Will Kimberly-Clark's Upward Momentum Continue?

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Shares of Kimberly-Clark Corporation (NYSE:KMB) have steadily returned 21.62% over the past 12 months. At $84.93 per share, the stock is trading very close to its 52-week high of $88.25 achieved in July. Even after the solid run-up, Kimberly-Clark's dividend yield remains decent at 3.5%, making it one of the most popular dividend stocks among investors. Should you ride on the recent upward momentum?

I am of the perspective that the investment still has a solid margin of safety, given its reasonable valuation and sustainable dividend yield. My view is based on the following five reasons:

1. Kimberly-Clark is priced reasonably relative to the company's financial fundamentals (see table below). Analysts in average predict KMB's revenue, EBITDA, and EPS to rise by 2-year CAGRs of 2.0%, 5.1%, and 17.6% over the current and next fiscal years.

Although the revenue estimate is slightly off from the average of 2.5% for a peer group consisting of KMB's comparable companies such as Procter & Gamble Co. (NYSE:PG) and Colgate-Palmolive Co. (NYSE:CL), both KMB's EBITDA and EPS growth estimates are significantly above the averages.

However, Kimberly-Clark has demonstrated a weak profitability, as almost all of its margin and capital return measures are below the peer averages, with only the LTM ROE outperforming the group substantially. The company assumes a relatively low leverage as reflected by its lower debt to capitalization and debt to EBITDA ratios.

In terms of liquidity, KMB's LTM free cash flow margin of 8.9% is lower than the group average at 11.4%. Due to the weak profitability margins, the firm's interest coverage ratio is again below the average. But KMB is able to maintain a fairly liquid balance sheet, which is suggested by both the above-average current and quick ratios.

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On a valuation perspective, KMB stock should be trading at a valuation discount so as to account for the firm's relatively weak profitability and free cash flow position.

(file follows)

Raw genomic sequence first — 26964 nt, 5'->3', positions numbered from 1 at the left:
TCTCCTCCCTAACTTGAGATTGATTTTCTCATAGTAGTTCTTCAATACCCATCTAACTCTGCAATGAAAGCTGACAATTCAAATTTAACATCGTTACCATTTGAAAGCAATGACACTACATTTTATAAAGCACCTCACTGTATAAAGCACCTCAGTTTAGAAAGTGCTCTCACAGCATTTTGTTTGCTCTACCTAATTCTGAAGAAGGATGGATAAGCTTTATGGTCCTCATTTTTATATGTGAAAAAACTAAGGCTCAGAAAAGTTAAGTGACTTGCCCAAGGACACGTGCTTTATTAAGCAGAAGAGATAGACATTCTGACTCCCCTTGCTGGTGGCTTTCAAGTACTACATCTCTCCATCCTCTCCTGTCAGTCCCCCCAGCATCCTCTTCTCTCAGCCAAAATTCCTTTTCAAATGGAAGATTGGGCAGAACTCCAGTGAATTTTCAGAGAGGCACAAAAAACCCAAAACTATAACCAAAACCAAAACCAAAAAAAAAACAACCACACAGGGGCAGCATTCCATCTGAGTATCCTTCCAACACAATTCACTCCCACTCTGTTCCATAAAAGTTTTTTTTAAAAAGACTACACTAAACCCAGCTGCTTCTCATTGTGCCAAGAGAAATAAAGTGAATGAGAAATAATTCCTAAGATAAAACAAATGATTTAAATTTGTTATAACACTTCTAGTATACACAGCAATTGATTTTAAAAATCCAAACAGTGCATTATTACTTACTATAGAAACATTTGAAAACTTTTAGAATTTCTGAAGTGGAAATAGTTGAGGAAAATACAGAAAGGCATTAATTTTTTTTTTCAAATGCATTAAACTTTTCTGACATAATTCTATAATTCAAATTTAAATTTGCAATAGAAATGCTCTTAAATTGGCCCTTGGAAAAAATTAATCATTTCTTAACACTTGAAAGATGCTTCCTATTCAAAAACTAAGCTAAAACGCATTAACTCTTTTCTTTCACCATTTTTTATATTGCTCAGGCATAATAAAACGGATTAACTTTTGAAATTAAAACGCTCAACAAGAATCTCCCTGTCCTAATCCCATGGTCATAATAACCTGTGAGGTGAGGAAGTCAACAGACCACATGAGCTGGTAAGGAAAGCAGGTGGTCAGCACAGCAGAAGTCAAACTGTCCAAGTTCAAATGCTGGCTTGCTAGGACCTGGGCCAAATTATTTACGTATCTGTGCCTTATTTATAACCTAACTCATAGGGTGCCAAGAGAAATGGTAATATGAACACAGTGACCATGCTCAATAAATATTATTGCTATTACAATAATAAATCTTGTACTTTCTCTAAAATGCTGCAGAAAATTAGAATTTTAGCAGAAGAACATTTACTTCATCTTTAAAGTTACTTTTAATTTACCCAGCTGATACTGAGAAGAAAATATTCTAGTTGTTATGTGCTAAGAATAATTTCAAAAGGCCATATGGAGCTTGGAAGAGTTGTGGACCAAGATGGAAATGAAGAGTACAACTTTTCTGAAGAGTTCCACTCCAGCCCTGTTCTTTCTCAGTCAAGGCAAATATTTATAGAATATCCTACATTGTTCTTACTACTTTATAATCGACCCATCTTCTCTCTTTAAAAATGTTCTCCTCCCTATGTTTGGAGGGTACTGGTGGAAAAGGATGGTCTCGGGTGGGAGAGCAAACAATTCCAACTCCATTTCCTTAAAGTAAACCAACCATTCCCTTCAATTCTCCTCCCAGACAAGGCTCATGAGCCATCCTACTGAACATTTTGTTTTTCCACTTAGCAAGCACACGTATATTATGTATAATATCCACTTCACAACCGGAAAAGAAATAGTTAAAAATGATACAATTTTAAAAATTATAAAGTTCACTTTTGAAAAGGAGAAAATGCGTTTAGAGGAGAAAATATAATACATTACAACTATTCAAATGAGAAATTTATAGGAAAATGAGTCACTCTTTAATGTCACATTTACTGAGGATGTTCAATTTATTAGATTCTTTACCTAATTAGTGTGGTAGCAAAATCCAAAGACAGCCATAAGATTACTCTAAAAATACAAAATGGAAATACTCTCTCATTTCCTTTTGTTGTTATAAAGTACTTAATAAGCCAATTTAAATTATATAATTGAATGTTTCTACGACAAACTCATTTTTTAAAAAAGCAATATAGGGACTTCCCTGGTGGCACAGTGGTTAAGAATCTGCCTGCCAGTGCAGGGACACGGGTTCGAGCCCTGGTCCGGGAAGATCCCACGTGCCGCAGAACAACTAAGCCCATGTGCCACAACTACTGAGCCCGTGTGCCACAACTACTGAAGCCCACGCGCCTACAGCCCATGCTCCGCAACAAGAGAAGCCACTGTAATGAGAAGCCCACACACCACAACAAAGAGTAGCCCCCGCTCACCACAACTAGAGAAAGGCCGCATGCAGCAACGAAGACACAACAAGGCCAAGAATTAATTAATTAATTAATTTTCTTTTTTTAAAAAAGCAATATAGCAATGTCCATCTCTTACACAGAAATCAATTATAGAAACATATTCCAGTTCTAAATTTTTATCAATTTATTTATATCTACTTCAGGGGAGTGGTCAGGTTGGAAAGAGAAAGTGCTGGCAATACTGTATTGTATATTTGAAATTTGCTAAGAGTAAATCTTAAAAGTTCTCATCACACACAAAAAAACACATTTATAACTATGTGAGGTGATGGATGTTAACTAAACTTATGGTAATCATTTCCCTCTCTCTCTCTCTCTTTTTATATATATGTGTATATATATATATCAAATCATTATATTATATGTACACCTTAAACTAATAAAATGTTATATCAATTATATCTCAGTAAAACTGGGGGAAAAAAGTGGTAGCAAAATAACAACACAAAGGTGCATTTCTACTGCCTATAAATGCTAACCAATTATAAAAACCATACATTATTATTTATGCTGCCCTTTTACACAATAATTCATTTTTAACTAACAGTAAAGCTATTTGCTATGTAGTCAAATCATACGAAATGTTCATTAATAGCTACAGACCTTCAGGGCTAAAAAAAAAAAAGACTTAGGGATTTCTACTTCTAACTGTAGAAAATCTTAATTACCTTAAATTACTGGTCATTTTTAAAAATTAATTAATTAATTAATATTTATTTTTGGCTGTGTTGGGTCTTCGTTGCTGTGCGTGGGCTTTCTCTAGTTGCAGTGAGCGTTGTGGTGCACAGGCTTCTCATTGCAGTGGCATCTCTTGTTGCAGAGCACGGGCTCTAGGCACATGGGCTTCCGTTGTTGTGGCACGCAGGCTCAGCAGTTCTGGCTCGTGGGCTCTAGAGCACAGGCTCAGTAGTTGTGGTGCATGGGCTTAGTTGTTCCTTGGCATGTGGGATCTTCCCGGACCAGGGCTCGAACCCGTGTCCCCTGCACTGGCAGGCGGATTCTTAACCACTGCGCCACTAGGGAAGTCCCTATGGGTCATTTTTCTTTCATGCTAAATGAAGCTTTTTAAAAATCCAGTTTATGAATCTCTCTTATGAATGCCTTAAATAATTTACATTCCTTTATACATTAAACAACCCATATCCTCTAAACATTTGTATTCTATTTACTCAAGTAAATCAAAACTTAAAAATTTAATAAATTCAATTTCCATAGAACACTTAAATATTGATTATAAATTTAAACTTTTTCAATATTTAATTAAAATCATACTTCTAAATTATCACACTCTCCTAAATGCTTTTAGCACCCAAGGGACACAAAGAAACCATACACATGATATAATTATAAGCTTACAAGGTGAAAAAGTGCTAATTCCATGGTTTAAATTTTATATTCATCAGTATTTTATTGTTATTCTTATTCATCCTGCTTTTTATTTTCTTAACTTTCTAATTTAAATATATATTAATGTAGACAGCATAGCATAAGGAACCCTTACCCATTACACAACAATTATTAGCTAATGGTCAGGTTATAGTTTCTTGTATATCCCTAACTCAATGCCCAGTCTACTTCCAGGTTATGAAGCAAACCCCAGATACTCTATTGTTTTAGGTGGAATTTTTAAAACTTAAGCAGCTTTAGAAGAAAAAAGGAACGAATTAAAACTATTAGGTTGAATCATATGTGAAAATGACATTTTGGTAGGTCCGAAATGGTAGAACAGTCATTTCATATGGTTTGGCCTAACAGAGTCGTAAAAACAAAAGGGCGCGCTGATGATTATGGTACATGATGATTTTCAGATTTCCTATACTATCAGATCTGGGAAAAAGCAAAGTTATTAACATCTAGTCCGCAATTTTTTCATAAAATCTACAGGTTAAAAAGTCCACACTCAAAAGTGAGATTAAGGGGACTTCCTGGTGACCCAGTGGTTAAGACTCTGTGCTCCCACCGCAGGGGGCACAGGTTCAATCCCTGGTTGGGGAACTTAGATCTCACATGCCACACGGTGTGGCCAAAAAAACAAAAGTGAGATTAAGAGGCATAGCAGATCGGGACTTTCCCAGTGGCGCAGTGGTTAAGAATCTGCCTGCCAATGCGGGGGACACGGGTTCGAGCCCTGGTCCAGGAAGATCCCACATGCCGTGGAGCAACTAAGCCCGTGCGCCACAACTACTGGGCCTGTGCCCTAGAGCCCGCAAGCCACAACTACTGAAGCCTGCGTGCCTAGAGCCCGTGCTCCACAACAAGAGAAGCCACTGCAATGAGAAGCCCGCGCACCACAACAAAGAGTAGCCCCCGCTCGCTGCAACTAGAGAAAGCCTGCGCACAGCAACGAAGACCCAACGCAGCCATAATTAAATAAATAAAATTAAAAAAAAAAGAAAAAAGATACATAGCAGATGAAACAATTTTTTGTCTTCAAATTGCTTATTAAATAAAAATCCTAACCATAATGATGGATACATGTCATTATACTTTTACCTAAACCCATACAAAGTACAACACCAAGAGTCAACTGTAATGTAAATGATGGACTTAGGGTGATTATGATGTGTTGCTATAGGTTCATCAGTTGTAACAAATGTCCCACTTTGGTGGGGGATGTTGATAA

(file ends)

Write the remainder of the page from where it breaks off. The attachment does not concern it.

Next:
Based on my model, the current stock price of $84.93 actually implies a fair average valuation discount of 10% to the three peer-average trading multiples (EV/EBITDA, P/E, and EV/FCF, and assuming they are equally weighted in determining the stock value) (see table above), suggesting the stock is reasonably priced.

In addition, KMB's PEG is standing at 1.9x. Although it appears overvalued on an absolute basis, but compared to the peer average of 2.3x or 21% above, the stock should be fairly priced at the current level to the firm's growth potential given its relative financial conditions.

2. On top of the fair valuations, the stock has a solid dividend yield of 3.5%. KMB's management appears to have a strong commitment to the dividend policy as annual dividend per share has been steadily raised by a 10-year CAGR of 10% from $1.12 in FY2001 to $2.80 in FY2011 (see chart below).

3. In addition, the current dividend level also appears to be safely backed by the firm's free cash flows (see chart below). Over the past decade, annual dividend paid generally represents a portion of the annual free cash flow generated, indicating that there are ample financial resources to maintain the current pace of dividend growth.

4. Argus Research has recently upgraded its rating for the stock to buy from hold with a target price at $92.

5. Kimberly-Clark's upward trend is supported by the stock's 100-day simple moving average (see chart below). The stock has recently touched the "floor' but successfully bounced back, and it looks like the 100-day SMA would continue to be a solid price support.

Bottom line, in the light of the fair valuation as well as the attractive and sustainable dividend yield, it is still worthwhile to acquire the stock at the current price.

Comparable analysis table is created by author, all other tables are sourced from Capital IQ, and all financial data is sourced from Capital IQ and Morningstar.

Disclosure: I am long KMB. I wrote this article myself, and it expresses my own opinions. I am not receiving compensation for it (other than from Seeking Alpha). I have no business relationship with any company whose stock is mentioned in this article.